The Mets might have an issue in the middle of their infield. Second baseman Neil Walker, a month into his Queens tenure, was walked only thrice while striking out on 18 occasions, drawing free passes at a rate worse than almost all of his positional peers. That's not what you expect out of a guy whose on-base percentage the past five years ranks in the top 10 among the more than 50 qualified second basemen. Hell, his name is Walker.
Yes, that was a joke. It's all factually true -- he's whiffing a ton and walking barely at all -- but Walker has had a great month. His nine home runs are tied for the Major League lead with
Babe Ruth Bryce Harper, Nolan Arenado and Trevor "NeverEnding" Story, while sporting a healthy .306/.330/.635 slash line. The Mets have won almost twice as often as they've lost, and Walker is a big reason why.
Let's talk about the dingers, though. Everybody loves mashing dingers.
Walker's past four weeks have been straight out of the Daniel Murphy playbook, October 2015 chapter. He's an above-average offensive second baseman who normally has some pop, but not this much pop. Walker hit 16 homers last year, and a career-high 23 the year before that. His 162-game average -- what we might expect if he played every game all season, based on his entire Major League career -- is 19 long balls.
What that means is the obvious: This is unsustainable for Walker. Right now, more than one out of every four fly balls Walker hits goes over the fence. That's a crazy-high rate, one that is well above Walker's career average and the league average (both about one home run for every 10 fly balls).
It's worth noting, too, that Walker is hitting fly balls overall at a greater rate than normal. More than half of all pitches he has put in play have gone through the air, well above his normal rate of about one-third. (Conversely, Walker's ground-ball rate is down to 27 percent from his usual 40.)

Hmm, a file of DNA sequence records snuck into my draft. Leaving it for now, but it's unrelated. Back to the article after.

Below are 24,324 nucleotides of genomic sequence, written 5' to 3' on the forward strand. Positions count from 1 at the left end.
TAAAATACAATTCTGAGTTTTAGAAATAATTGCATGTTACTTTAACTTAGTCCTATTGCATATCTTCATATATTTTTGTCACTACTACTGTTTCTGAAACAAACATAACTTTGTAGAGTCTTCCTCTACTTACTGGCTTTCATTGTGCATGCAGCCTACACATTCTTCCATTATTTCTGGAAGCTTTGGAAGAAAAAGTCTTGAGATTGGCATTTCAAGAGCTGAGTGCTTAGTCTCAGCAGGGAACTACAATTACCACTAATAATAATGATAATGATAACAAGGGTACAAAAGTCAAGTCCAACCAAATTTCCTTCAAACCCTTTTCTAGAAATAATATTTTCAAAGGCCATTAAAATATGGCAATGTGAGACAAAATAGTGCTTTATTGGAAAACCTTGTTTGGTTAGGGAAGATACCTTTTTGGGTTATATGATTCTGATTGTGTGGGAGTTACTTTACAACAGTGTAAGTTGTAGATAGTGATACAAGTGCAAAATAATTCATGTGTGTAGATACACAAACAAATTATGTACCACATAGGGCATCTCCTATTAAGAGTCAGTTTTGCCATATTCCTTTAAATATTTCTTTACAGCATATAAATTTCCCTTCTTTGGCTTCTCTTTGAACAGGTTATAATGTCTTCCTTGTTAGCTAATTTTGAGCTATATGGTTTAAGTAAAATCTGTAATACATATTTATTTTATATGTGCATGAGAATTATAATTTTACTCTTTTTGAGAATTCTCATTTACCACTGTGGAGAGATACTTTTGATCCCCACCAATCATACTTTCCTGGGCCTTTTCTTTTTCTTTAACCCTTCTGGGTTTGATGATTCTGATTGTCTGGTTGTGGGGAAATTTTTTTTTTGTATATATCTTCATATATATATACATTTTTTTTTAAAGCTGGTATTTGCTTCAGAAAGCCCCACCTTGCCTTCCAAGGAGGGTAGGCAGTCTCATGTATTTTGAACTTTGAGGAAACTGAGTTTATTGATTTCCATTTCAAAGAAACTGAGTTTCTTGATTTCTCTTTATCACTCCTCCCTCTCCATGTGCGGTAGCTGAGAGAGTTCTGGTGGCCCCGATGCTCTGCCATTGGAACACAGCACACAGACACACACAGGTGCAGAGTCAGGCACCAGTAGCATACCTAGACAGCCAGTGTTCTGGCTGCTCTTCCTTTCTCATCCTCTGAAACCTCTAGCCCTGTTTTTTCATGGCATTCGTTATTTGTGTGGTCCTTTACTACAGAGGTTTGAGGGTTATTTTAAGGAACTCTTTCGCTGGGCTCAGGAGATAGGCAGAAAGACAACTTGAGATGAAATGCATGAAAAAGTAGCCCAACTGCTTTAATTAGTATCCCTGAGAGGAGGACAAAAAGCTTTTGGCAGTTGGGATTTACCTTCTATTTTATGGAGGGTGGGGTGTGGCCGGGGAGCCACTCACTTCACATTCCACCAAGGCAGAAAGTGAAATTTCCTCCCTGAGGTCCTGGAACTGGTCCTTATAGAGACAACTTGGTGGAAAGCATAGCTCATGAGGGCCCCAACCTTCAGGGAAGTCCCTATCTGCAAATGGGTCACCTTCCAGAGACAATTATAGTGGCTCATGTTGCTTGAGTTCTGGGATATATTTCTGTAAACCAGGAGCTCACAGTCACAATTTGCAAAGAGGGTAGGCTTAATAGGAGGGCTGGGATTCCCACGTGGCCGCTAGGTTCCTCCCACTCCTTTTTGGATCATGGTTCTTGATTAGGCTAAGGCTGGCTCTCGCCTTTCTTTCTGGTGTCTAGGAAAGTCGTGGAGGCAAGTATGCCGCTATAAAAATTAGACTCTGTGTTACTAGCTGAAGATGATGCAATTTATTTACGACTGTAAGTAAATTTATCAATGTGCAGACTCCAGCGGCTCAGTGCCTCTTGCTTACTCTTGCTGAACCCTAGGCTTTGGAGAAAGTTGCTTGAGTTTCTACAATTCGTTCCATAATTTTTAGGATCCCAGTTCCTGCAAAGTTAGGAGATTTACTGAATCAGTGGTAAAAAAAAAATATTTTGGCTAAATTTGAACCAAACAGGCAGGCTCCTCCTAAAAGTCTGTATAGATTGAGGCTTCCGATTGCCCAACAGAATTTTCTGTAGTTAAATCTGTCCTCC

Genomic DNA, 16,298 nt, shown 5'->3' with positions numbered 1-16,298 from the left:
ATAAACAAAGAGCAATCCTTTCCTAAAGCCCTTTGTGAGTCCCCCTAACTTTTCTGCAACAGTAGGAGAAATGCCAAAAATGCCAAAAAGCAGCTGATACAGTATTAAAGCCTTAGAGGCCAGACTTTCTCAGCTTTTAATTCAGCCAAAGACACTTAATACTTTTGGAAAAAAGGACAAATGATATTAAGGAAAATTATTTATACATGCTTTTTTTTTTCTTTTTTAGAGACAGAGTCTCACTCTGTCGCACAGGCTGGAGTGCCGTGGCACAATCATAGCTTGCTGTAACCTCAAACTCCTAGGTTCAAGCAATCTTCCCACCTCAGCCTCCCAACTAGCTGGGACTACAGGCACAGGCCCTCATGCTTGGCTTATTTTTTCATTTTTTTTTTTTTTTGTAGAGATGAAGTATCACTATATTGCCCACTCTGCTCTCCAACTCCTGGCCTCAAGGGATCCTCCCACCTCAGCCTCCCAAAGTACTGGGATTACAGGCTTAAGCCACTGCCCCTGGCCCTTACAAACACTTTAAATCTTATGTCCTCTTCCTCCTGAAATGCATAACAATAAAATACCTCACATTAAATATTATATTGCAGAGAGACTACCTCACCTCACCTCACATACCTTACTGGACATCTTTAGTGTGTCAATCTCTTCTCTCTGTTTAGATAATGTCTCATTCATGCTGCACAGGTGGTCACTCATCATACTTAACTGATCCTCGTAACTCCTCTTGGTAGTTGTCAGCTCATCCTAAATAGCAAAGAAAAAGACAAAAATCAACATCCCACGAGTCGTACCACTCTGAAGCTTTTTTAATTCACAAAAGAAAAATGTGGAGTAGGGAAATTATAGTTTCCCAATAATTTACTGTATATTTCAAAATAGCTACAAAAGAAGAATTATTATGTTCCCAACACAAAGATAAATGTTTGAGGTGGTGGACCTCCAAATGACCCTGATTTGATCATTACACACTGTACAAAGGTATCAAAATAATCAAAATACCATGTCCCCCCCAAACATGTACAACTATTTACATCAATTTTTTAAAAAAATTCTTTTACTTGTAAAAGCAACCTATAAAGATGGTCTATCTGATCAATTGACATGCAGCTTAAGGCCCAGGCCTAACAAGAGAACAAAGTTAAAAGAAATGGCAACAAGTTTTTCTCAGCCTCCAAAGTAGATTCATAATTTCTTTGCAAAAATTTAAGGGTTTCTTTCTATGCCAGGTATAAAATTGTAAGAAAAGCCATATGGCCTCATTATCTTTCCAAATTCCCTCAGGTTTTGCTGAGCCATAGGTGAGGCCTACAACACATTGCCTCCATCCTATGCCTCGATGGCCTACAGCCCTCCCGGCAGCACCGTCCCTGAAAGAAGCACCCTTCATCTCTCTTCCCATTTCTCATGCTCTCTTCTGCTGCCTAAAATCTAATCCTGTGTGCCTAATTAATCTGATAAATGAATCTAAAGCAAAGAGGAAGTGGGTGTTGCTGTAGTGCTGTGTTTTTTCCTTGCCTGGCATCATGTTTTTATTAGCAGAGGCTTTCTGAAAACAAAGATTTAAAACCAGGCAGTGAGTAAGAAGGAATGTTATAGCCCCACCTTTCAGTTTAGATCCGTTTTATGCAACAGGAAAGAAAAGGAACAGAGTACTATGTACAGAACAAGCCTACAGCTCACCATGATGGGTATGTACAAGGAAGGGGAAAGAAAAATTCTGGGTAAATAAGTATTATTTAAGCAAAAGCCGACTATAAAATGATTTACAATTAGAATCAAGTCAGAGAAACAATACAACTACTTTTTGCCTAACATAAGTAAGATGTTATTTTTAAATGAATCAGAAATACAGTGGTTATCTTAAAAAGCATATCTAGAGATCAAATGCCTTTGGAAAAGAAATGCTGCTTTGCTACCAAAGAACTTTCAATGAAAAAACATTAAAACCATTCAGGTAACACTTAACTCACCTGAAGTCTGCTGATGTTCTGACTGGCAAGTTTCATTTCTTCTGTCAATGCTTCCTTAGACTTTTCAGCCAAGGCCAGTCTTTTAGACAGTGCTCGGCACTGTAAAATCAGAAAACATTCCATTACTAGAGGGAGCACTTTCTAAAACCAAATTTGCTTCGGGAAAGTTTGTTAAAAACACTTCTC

Walker seems to be taking a "take it while you can get it" approach.
"I don't know what to tell you," Walker told MLB.com this week. "Maybe it's my age. Maybe I'm carrying more weight in my body. I mean, I'm not, but I really don't know. Maybe I've hit the peak of where I physically can be. But I don't feel any different. I'm not approaching my at-bats any different. I'm just trying to be aggressive, especially with fastballs, and stay on them and hit strikes."
That's not meant to pound the numbers into you or put a damper on a start (for player and team) that should have Mets fans downright giddy. Consider it merely a warning that this won't last forever. Enjoy Walker's run for what it is, while it lasts.
On that nothing-is-forever note, it's fair to expect Walker to walk more, too. His three walks in 83 plate appearances make for a 3.6 percent walk rate -- less than half of his career 8.0 mark. That approximately 4 percent difference is made up in Walker's K rate, up to 22 percent this year from 17 percent in his career.
Of course, fewer homers and more walks are just expectations. Walker has bucked expectations to this point. Therein lies the beauty -- and frustration -- of April. It's hard to tell at this juncture of the season what is legitimate and what is not, what is real and what is a mirage induced by the finally gorgeous spring weather.
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Follow Tim Healey on Twitter @timbhealey.